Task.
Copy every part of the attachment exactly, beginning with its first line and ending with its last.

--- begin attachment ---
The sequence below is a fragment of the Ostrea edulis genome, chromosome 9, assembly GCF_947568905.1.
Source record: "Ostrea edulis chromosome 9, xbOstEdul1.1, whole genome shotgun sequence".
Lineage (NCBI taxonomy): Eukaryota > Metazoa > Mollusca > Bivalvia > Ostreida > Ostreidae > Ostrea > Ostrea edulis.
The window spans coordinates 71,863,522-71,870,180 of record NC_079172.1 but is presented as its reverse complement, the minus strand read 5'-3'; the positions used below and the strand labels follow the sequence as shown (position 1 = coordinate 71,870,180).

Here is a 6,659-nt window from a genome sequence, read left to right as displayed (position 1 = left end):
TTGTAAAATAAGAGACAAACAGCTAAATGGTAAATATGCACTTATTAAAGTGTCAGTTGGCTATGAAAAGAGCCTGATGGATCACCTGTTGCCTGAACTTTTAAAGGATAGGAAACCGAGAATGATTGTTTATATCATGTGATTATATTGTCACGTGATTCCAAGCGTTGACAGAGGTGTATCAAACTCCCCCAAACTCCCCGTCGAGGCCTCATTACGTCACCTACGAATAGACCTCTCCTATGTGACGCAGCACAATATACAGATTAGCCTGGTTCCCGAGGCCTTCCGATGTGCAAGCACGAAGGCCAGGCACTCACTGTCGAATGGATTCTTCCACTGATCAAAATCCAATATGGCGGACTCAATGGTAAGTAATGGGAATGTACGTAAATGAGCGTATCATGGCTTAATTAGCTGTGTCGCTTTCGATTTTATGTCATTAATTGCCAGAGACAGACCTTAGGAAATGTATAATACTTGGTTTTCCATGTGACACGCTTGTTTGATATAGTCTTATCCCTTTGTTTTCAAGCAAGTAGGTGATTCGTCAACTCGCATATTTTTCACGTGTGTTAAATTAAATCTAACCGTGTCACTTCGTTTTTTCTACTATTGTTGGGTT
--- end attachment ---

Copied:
The sequence below is a fragment of the Ostrea edulis genome, chromosome 9, assembly GCF_947568905.1.
Source record: "Ostrea edulis chromosome 9, xbOstEdul1.1, whole genome shotgun sequence".
Lineage (NCBI taxonomy): Eukaryota > Metazoa > Mollusca > Bivalvia > Ostreida > Ostreidae > Ostrea > Ostrea edulis.
The window spans coordinates 71,863,522-71,870,180 of record NC_079172.1 but is presented as its reverse complement, the minus strand read 5'-3'; the positions used below and the strand labels follow the sequence as shown (position 1 = coordinate 71,870,180).

Here is a 6,659-nt window from a genome sequence, read left to right as displayed (position 1 = left end):
TTGTAAAATAAGAGACAAACAGCTAAATGGTAAATATGCACTTATTAAAGTGTCAGTTGGCTATGAAAAGAGCCTGATGGATCACCTGTTGCCTGAACTTTTAAAGGATAGGAAACCGAGAATGATTGTTTATATCATGTGATTATATTGTCACGTGATTCCAAGCGTTGACAGAGGTGTATCAAACTCCCCCAAACTCCCCGTCGAGGCCTCATTACGTCACCTACGAATAGACCTCTCCTATGTGACGCAGCACAATATACAGATTAGCCTGGTTCCCGAGGCCTTCCGATGTGCAAGCACGAAGGCCAGGCACTCACTGTCGAATGGATTCTTCCACTGATCAAAATCCAATATGGCGGACTCAATGGTAAGTAATGGGAATGTACGTAAATGAGCGTATCATGGCTTAATTAGCTGTGTCGCTTTCGATTTTATGTCATTAATTGCCAGAGACAGACCTTAGGAAATGTATAATACTTGGTTTTCCATGTGACACGCTTGTTTGATATAGTCTTATCCCTTTGTTTTCAAGCAAGTAGGTGATTCGTCAACTCGCATATTTTTCACGTGTGTTAAATTAAATCTAACCGTGTCACTTCGTTTTTTCTACTATTGTTGGGTT